Robert Ford, Nights without Darkness


Yet again I’d been staring at the ceiling,
wondering whether a night without

darkness is really a night at all. Tapping
a patient pencil on his desk, the locum

rolled an eye and reached out for his
prescription pad, told me not to worry;

it wasn’t – he explained – in their interests
to get me hooked on just any old thing.

So by midday I was running down the
hill under an August sun I could swear

was busily roaming the sky, searching
in vain for another star to fist-bump with.

Everything that wasn’t green or yellow
wished it was. Nothing made me laugh

as much as laughter. I fought back the
urges to call, and tell you I’d collected

enough light for every one of us. But when
the breathless night finally caught me up,

and saw me sitting alone without myself,
all it had to offer me was a dry throat,

and a sleep so cheap and plastic I could
see its edges even with my eyes closed.


He walked across your room,
stepping around the random huddle
made up of your clothing, tangled with his own,
unaware of shame, or even the idea of it,
and utterly owning the weight of the moment;
like a prize you’d never dreamed of winning,
or that thing you hadn’t ordered from the menu,
yet had secretly wanted all along.

And in the drizzle of new-born light,
hinting – through the blinds –
of a world outside losing its relevance,
everything finally arranged itself for you
exactly as you’d always hoped.

You drift back here more often now than ever,
combing through the years, to unearth
this memory of him – that morning, that night,
that singular arrangement –
whenever you sense the warmth is leaving you,
stranded somewhere beyond reach,
where even your own tired flesh no longer hugs
those under-loved bones of yours.

Dream as an itinerant tree

Once I understood that I could not
overlook every valley, the urge
to know rootedness consumed me.
I stopped moving, by the side of
a teaspoon lake edged with leaves
of ice. I was mirrored within it.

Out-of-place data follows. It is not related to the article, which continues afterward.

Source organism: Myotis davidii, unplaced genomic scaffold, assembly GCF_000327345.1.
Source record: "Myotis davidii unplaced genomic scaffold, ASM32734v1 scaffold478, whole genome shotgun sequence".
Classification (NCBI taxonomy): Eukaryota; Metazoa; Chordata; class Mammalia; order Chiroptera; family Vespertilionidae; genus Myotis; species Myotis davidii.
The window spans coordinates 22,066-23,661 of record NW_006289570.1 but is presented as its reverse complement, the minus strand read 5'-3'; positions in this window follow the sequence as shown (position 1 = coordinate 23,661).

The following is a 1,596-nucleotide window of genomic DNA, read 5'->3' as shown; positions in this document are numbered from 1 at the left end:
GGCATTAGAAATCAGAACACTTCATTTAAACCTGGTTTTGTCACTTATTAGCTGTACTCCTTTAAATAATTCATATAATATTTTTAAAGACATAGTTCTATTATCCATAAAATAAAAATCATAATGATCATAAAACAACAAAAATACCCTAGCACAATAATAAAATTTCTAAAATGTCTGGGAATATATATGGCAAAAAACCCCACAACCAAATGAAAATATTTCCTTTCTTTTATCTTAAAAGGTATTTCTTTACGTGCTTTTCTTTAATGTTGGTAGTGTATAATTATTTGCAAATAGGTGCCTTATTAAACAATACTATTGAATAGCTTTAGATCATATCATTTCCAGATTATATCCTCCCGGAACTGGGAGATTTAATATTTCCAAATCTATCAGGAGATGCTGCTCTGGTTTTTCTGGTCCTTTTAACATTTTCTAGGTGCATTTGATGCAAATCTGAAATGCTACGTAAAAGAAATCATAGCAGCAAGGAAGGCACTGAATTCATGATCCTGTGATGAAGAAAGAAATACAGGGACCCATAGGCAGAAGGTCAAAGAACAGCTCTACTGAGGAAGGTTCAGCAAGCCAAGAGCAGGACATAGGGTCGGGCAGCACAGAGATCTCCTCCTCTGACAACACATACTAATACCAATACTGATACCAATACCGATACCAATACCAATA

When it comes, finally, to my felling
– whether by storm or metal – there will
be no struggle below, no clinging on
of reluctance. I am used to this now.
I will slip from the blackened sponge
of the earth like I was waiting for it.
Nothing will splinter. The idea of
permanence will crumple like reeds.
Above, all the birdlife I have gathered
to myself will spill and rush from my
naked branches, emptying the tiny bells
of their lungs as one. It is not a sad song.
I was only ever borrowing the light.

Urban Fox

I like the way I’ve pictured you,
going furtively about the Earth,
so aware of – but indifferent to – us,
and everything we’ve built onto it,
your movements either so fast it would
make us ill to even contemplate them,
or so slow you’re barely in motion at all.
Boot-soles worn smooth as baby-feet,
no wonder you go unseen, unnoticed;
you probably prefer it that way.
Sanctions have only set you free.
And when you finally do appear –
your self-portrait like a watermark
ghosting through a photograph –
you’re just a heap of fragments:
a few inches of raw, ink-stained skin
below a shirt sleeve; the new moon’s
reflection on your spectacle lenses;
well-chosen words, whispered.
You’ll be gone to ground again long
before anyone pieces you together.

Robert Ford’s poetry has appeared in print and online publications including Under the Radar, Brittle Star, Dime Show Review, The Interpreter’s House and San Pedro River Review. Find more of his work here.

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